Christie Caggiani, RDN, LDN, CEDRD

We have arrived at holiday season. Here we are.


This time of year is fraught with crazy busy schedules, high expectations, traditions, emotions, exhaustion….and food is often central to all of it. But does food need to add more confusion, or can it actually help us create some peace, balance and sanity during this festive time?

It is my belief and experience as a nutrition therapist that we often interact with and respond to food as a reflection of the way we “do life”. So if food is our Life on a Plate, then it’s no wonder we feel overwhelmed with food choices when we enter this intense, calendar-packed time of the year. Can we celebrate, be fulfilled and feel joy – both with food and our holiday experiences?

To get to the answers, we must first identify the pitfalls that typically ensnare us. We either:

Try to control, because we’ve been brainwashed to believe that holiday weight gain is rampant and we must fight against it. So we diet, skip meals, delay eating or vow to avoid our favorite foods.

Don’t care at all, believing that making supportive choices is impossible, and vowing to just wait and start over in January.

Tune out, going through the holidays in a bit of a blur, not enjoying food, relationships, events or the meaning of the season.

Combine all of the above, vacillating back and forth between attempted control, over-hunger, overwhelming emotions and situations. These lead us to give up, tune out, and eat mindlessly, only to repeat the cycle in some manner the next day.

But Hallelujah! Peace is possible, if we only stop trying so hard. In fact, as we allow food on our plate intentionally, we’ll find the rest of our holidays are more in sync as well. Here’s how:

1. Honor your signals. That starts by eating 3 regular and timely meals, whether it’s Thanksgiving, the day before a party or a typical workday. Every single day, eat actual meals. Saving up for a meal at a later time confuses our signals and leaves us feeling unsatisfied and/or overfull. This also creates a sense of being disconnected, not only from ourselves, but from others as well.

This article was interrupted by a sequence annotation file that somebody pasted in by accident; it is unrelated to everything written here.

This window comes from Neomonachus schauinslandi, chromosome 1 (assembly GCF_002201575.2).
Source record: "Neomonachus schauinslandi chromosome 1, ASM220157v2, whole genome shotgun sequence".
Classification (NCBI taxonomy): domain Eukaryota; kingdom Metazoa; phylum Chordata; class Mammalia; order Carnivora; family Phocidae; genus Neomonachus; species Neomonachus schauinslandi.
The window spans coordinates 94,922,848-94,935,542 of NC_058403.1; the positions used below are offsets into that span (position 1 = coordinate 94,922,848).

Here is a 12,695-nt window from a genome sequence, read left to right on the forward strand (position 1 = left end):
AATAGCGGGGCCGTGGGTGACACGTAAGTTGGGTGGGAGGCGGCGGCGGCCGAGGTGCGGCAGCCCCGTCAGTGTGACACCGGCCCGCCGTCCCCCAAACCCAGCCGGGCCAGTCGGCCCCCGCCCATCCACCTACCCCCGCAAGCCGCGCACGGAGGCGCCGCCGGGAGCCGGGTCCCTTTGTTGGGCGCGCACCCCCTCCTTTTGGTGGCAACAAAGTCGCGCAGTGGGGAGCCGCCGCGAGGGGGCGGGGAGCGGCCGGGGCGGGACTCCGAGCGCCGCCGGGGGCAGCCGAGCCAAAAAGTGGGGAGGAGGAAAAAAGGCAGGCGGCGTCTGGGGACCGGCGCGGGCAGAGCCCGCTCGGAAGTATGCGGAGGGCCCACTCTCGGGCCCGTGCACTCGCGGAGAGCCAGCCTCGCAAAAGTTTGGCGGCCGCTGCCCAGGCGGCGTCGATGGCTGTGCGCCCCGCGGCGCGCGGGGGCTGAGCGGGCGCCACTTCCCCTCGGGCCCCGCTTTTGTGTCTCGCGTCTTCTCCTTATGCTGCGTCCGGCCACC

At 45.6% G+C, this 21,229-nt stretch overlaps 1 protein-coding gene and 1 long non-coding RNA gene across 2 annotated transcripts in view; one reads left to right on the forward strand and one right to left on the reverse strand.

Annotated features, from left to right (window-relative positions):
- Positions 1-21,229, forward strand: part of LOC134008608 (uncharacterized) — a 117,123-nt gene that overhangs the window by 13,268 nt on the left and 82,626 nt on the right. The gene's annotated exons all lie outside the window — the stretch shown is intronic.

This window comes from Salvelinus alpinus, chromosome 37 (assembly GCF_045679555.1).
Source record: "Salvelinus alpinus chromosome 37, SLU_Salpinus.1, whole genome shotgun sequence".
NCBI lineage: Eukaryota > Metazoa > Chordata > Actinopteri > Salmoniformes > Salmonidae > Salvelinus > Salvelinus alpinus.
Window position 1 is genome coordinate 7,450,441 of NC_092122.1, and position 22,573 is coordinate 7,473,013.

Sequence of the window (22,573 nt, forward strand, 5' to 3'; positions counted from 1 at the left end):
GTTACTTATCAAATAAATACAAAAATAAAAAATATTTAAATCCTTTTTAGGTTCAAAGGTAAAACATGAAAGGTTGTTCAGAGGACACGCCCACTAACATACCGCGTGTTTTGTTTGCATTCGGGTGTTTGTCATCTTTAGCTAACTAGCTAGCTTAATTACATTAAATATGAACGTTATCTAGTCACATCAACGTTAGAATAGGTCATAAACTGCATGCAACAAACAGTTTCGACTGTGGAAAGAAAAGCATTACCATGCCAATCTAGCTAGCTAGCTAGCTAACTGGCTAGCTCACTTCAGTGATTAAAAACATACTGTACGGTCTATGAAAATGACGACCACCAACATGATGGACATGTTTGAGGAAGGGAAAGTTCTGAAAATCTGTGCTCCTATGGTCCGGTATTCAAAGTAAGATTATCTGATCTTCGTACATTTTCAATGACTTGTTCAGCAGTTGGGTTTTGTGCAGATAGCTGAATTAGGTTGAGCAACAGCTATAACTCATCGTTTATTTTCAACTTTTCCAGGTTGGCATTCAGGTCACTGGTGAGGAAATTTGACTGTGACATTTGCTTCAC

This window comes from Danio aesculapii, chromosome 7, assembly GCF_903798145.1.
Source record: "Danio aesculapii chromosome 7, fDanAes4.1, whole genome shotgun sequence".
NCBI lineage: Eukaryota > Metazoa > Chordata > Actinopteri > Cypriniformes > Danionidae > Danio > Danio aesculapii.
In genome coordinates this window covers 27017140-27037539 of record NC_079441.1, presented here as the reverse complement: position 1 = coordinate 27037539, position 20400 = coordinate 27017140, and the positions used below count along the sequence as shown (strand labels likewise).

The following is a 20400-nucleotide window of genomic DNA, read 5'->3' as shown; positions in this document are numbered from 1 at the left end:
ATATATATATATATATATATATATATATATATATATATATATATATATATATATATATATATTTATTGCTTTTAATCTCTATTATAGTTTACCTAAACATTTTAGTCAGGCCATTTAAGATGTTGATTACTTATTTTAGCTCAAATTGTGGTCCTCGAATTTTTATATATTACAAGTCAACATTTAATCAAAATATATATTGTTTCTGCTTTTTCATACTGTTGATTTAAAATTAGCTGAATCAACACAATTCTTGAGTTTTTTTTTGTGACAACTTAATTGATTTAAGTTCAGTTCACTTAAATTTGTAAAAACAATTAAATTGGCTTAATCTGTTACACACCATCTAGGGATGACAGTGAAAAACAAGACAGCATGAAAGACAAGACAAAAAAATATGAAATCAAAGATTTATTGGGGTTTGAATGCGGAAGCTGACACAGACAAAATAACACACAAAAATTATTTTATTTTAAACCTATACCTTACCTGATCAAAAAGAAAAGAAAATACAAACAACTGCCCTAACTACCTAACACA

2. Keep snacks with you at all times, because many days aren’t routine this time of year. Being prepared for a longer-than-expected shopping day or late evening holiday concert will keep your brain and body fed, helping you handle stress and chaos with ease. Believe me, your family will appreciate that your afternoon snack helped prevent your transformation into the Grinch.

3. Eat what you like. Really. That means include your favorite holiday foods, and truly, completely savor them. When we eat what we enjoy, we’re more likely to find satiety.

4. Take a peek at hors d’oeuvres, the menu or the buffet so you can choose what you truly want. By using a plate, you can best tune into the amounts that match your hunger level at that moment.

5. Stay mindful. Start by taking a breath before you enter a party, sit at a table or begin eating. Using all our senses, we can be more in the moment, and optimize what we get from our food, our social opportunities, and our relationships.

6. Stop when content. Aim for the feeling of “just right”, reminding yourself that you can eat this food again, whether it be tomorrow, next week or when you want pumpkin pie in July.

7. Have gratitude. Take a moment to pause before every single time you eat, bringing awareness to the food in front of you and appreciation for it and the people in your life.

By aiming to tune in to our food, we are more likely to keep perspective throughout the season, laugh, rest, and celebrate what’s truly important.

Christie Caggiani, RDN, LDN, CEDRD, is a co-founder and nutrition therapist at Therapeutic Oasis of the Palm Beaches.  In addition to seeing clients, Christie enjoys participating in speaking engagements and workshops.